Lurzers’s is a publication that, rather than loudly announces, quietly presents the message that an illustrator’s nationality doesn’t have much to do with style; but it does affect their attitude, and their sense of humour. Take the piece for the Taiwan Art Education Centre, by Page Tsou. It’s a quaint, delicate style of drawing, reminiscent of 1950’s pen and ink - but the content is plain weird! It’s more like the bookish lovechild of M.C. Escher and Salvador Dali - a world where books, birds and fruit are all bigger than humans, and clouds look like sticky, sweet chewing gum. Next, I’m tempted to fly to London after seeing Paul Pateman’s promo for the Museum of Childhood, captioned ‘Adults must be accompanied by inner child’. More disturbing is Pavel Klubnikin’s poster for the International Organization for Migration; ‘This is the price you could pay for working abroad illegally’ is emblazoned across an image of a prostitute on the street- transposed into the design of a banknote. Then there’s Daniel Stolle’s editorial illustration for Die Zeit Literatur: it shows a well dressed man, pulling playful faces… and headless. An interesting expression, to say the least.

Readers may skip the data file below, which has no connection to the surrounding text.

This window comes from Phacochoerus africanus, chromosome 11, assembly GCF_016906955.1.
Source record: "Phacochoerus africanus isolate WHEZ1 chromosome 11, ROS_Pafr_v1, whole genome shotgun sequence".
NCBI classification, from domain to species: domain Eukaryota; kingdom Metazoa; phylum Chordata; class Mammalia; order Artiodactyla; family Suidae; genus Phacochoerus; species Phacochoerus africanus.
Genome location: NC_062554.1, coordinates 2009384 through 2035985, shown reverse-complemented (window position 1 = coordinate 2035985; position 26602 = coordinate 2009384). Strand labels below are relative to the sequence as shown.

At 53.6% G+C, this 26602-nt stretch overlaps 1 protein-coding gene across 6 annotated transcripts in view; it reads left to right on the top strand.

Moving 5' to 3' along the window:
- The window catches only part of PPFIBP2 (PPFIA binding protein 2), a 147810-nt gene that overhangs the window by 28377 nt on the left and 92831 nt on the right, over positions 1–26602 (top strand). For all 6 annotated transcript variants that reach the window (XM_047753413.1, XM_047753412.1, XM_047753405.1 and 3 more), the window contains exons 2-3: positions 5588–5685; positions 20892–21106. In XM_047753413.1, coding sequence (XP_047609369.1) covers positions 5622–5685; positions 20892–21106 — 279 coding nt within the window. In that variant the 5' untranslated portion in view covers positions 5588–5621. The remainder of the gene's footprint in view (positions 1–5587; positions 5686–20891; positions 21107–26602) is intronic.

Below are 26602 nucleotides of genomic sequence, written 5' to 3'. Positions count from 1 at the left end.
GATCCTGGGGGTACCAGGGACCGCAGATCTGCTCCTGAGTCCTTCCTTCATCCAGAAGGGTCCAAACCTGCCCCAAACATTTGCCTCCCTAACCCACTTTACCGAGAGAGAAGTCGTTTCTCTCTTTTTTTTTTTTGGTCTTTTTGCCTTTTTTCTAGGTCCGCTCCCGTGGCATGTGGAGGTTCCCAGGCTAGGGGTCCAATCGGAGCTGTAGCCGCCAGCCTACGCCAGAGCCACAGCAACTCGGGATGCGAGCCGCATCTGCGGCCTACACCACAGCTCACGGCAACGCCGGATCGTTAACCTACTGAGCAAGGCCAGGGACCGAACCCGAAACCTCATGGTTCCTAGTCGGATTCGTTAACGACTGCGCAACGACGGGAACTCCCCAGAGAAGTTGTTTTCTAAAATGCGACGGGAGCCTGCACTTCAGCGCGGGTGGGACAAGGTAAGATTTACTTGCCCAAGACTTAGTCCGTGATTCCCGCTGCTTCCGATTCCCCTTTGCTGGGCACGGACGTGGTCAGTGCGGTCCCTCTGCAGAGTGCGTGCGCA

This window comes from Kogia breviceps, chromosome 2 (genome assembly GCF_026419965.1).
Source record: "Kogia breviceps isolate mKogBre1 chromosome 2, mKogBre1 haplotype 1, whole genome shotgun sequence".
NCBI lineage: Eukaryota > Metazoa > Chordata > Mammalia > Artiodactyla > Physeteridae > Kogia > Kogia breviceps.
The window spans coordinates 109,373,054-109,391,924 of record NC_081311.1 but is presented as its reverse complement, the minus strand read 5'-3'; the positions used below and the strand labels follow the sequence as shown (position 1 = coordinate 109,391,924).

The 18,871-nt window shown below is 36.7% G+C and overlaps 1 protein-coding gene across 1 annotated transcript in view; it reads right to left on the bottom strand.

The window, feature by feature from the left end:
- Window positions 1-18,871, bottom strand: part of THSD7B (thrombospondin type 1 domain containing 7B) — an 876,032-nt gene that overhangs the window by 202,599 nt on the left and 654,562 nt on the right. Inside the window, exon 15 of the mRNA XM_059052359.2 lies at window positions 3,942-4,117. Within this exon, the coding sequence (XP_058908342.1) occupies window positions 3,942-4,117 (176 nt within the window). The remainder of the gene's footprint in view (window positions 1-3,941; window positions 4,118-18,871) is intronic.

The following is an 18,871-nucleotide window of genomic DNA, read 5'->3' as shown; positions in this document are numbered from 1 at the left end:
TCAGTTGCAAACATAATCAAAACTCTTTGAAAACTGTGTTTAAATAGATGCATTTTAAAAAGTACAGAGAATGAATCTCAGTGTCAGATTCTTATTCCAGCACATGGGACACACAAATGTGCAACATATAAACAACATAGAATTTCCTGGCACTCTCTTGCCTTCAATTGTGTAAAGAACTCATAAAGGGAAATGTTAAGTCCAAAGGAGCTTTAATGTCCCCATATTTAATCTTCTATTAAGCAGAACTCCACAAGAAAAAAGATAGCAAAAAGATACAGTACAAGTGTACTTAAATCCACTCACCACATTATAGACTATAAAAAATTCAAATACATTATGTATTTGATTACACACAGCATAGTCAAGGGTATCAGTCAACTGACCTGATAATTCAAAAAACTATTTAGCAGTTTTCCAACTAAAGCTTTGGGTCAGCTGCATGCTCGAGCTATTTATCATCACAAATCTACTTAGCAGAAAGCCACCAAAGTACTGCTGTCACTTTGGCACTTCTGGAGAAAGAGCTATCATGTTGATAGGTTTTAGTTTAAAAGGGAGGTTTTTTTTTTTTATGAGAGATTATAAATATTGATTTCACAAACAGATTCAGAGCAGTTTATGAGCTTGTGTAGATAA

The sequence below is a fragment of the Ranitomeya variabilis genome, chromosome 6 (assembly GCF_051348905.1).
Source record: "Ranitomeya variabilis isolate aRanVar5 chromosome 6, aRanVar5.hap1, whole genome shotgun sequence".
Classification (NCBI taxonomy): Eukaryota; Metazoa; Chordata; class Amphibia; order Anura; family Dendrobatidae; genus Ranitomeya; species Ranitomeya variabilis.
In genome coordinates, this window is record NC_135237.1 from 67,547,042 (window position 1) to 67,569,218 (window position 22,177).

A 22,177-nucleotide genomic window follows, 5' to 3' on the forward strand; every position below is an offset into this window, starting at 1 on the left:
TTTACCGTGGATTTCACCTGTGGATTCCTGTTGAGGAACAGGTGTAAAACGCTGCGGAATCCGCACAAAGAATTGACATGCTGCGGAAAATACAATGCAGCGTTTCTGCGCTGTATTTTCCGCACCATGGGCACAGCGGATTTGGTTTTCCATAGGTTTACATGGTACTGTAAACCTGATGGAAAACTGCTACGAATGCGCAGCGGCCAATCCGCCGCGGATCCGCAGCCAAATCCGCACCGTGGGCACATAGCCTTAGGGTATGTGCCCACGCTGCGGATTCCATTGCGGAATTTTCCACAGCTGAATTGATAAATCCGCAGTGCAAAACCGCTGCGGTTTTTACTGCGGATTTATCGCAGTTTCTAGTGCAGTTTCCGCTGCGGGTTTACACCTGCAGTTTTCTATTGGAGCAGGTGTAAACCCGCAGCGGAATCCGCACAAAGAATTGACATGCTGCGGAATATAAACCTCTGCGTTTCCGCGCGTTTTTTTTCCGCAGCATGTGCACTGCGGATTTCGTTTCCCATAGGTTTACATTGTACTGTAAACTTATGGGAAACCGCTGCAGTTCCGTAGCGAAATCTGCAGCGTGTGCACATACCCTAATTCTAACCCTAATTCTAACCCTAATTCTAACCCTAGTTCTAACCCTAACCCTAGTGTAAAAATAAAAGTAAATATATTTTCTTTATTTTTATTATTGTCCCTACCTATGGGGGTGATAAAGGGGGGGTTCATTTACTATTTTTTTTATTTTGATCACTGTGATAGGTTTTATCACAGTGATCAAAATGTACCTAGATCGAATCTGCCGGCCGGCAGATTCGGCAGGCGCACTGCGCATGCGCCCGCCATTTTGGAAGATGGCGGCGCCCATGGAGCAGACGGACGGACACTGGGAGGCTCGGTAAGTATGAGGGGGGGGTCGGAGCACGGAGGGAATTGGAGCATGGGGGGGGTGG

It’s pleasing to note that illustrators Neryl Walker, Nathaniel Eckstrom, and several others, dash whatever our Australian stereotype might be. Walker is the mind behind the sassy and buxom Bloom Cosmetics girls; while Eckstrom’s slightly ‘japanime’, wide-eyed characters are mysterious and melancholy. These vastly different Illustrators can’t be linked in any way except for their chosen profession. In fact, Australia is the 5th ranking country for contributors to the book- we can’t be boring to have claimed that spot!